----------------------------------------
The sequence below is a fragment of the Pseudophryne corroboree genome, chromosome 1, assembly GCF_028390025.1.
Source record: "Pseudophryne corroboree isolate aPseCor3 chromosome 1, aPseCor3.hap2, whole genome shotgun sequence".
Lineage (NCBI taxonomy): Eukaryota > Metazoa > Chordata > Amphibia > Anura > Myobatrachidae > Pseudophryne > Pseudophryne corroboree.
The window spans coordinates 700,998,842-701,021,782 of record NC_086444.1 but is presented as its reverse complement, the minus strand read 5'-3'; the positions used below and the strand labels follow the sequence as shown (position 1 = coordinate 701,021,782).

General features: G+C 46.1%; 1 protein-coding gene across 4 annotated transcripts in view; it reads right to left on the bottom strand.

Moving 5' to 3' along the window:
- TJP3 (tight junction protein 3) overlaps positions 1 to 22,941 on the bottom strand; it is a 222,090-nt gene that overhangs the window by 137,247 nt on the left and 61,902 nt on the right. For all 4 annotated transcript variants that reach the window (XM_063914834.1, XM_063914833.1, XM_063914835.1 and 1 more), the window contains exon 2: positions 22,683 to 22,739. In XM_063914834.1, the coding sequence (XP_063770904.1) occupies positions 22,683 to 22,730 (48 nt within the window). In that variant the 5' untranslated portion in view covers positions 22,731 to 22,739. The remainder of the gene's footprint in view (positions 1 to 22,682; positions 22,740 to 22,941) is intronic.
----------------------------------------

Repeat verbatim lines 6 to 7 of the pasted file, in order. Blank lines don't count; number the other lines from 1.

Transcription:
Moving 5' to 3' along the window:
- TJP3 (tight junction protein 3) overlaps positions 1 to 22,941 on the bottom strand; it is a 222,090-nt gene that overhangs the window by 137,247 nt on the left and 61,902 nt on the right. For all 4 annotated transcript variants that reach the window (XM_063914834.1, XM_063914833.1, XM_063914835.1 and 1 more), the window contains exon 2: positions 22,683 to 22,739. In XM_063914834.1, the coding sequence (XP_063770904.1) occupies positions 22,683 to 22,730 (48 nt within the window). In that variant the 5' untranslated portion in view covers positions 22,731 to 22,739. The remainder of the gene's footprint in view (positions 1 to 22,682; positions 22,740 to 22,941) is intronic.